Everything is so inexpensively priced – why not right?
Sandakan Central Market is one of the most important seafood landing ports of Sabah and the biggest fishing port. Families, fish mongers, anyone in the industry travel all the way over here for the seafood – some of which will be sold off in other markets in other places.
Sandakan Central Market: Pusat Bandar Sandakan 90000, Sabah
Now, if you’re really keen on (possibly and literally) getting dirty, grab your sneakers and go visit a fishing village. Here, homes are huts built on stilts in the water, which would make lots of sense if you had to wake up early all the time and crawl into your boat and head out on the water.
Most fishing villages are likely to have a local Kopitiam- equivalent where you can order food and make an entire day-trip out of your visit. Of course, being a local fishing village, you can trust that the fish on your plate was probably swimming around just that morning.
It doesn’t get any fresher than that.
After all the gushing about fresh seafood, it would almost be cruel not to bring some home with you. Kampong Pukan, this Chinese fisherman village prides itself in its specifically traditional way of catching fish and a special way of drying them.
As you can tell, fishing and selling off what’s been cleaned and sun-dried is a huge part of their everyday lives. Sold by weight, the fish will be efficiently wrapped, packed and vacuum sealed for you to take with you when you leave.
There are various fishing villages, all quite similar in nature, but a couple that will definitely offer fresh seafood meals is Sim Sim 88 Seafood Restaurant as well as the Kedai Makan Pukat set just on the outskirts of Sandakan Town.
Sim Sim 88 Seafood Restaurant: Sim Sim Bridge 8
Kedai Makan Pukat: Kampung Pukat Fishing Village, Bandar Nam Tung | Tel: 089-616510
What’s more romantic than an al fresco roof deck, dinner with a view complete with drinks and dessert to die for? Also, I must qualify, you don’t need someone to take you out on a date to enjoy this.
Set atop Sandakan Town’s oldest surviving hotel built in 1966, you should most definitely make sure you stop off at the Ba Lin Rooftop Garden.
Serving portions that will have you rolling home, start early at happy hour which starts at five in the afternoon. Take yourself out with an empty stomach and a camera – singles get to enjoy romance too!
Ba Lin Rooftop Garden: Nak Hotel, Jalan Pelabuhan Lama, Sandakan Town, Sabah, Malaysia | Opening Hours: 7am – 12am | Facebook | Tel: +60 89-272 988
Located right at the top of Tanah Merah Hill, you could choose to work your way to the top of the temple via the stairs, or join your tour bus as it drives you all the way through the temple gates. I picked the latter only because I thought my travel buddies would get lonely on the bus. True story.
Built in 1987, Puu Jih Shih is the largest temple in the town known for its breathtaking view from the top. If you’re wondering why the temple looks vaguely familiar, this very temple was also featured on America’s The Amazing Race 4 back in 2003.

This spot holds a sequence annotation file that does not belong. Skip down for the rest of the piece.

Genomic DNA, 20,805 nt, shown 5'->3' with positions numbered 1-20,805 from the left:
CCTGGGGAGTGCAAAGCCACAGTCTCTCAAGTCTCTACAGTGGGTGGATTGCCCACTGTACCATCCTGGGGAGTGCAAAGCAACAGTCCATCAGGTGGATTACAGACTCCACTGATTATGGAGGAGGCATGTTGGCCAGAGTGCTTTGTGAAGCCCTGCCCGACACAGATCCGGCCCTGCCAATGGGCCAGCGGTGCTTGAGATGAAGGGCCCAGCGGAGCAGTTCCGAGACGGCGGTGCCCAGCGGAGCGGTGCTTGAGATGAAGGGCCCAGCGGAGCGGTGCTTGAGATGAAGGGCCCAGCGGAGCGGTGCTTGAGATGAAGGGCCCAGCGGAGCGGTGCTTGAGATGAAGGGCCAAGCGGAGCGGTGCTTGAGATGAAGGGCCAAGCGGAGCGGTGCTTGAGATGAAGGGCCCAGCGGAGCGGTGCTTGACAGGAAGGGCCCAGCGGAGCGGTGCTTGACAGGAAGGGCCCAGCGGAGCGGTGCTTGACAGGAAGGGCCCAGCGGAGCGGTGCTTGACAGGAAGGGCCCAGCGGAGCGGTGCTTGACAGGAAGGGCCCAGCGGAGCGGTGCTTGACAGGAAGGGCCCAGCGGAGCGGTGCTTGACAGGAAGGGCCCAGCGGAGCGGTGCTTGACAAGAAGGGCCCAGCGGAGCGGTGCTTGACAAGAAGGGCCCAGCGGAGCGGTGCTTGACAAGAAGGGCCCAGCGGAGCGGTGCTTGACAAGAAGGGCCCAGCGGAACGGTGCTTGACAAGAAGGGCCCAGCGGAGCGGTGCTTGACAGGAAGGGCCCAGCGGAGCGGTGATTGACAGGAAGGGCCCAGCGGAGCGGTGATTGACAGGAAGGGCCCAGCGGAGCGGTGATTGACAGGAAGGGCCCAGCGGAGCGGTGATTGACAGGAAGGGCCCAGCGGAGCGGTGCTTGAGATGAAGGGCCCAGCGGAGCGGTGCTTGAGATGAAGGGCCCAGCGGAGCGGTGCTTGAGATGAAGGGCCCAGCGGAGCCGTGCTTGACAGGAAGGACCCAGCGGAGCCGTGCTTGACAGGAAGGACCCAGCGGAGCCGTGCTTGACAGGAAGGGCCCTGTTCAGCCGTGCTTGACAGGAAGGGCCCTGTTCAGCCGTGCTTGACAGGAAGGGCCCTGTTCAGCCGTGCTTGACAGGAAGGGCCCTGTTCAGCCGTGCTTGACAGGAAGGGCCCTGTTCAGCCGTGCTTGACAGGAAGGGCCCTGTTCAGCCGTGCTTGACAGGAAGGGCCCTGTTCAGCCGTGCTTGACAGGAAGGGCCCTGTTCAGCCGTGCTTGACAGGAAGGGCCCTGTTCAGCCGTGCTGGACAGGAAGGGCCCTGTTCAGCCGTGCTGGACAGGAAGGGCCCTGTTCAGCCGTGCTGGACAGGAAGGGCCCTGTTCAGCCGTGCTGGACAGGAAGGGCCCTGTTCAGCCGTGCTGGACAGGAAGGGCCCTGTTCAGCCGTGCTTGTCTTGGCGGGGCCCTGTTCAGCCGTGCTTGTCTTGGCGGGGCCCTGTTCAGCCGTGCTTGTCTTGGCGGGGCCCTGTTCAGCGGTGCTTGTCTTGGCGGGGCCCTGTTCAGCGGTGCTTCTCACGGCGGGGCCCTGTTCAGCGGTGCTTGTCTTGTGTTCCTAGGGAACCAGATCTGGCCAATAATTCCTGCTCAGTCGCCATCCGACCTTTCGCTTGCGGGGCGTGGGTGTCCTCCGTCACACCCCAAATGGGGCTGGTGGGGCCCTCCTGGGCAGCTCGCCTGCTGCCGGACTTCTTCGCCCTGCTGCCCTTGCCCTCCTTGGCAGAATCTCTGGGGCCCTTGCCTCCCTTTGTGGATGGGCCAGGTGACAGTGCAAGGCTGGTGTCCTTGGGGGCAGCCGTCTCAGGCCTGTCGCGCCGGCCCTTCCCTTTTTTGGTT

When you’ve finally caught your breath from walking all the way up, let it get taken away again as you see all of Sandakan Bay and the town from where you stand. Don’t be shy, the temple is open to visitors, buddhist or not, and you get to take in the view all around.
Costing $2 million to build – that is what I’d call a million dollar view.
Tourism might have only started properly 10 to 20 years ago on this side of the island, but that doesn’t mean locals don’t know how to throw a party. There are special festivals held in Sandakan that people often fly in specially for.
Major festivals that you should keep a look out for are Sandakan Memorial Day which happens every 15 August, the Borneo Bird Festival in October, The Rhythm of Rimba and most recently, the Sandakan Food Festival that made its debut this year, in 2017.
With 688 different species of birds in Sandakan, some migratory and some residents, this part of Borneo ought to be on your list. Budding amateur photographers can join the photography competition and rub shoulders with professionals and hobbyists who make the trek to this part of Borneo on a yearly basis.
The Rhythm of Rimba (Rimba means forest), perhaps better known as Future Alam is an entire festival dedicated to education and creating awareness on wildlife conservation. The family-friendly festival has music, arts and activities over the two-days so that learning about the importance of conservation is experiential for everyone.
To find out more about local festivals and events taking place, check out this page and let us know if you’ve attended any festivals that are as awesome!
What I find particularly beautiful about Sandakan is its commitment to conservation. If you’re looking for touristy elephant rides along the beach, you’re probably not going to get it.
But you’ll definitely get a glimpse of animals right where they should be – hanging out in forests and being happy.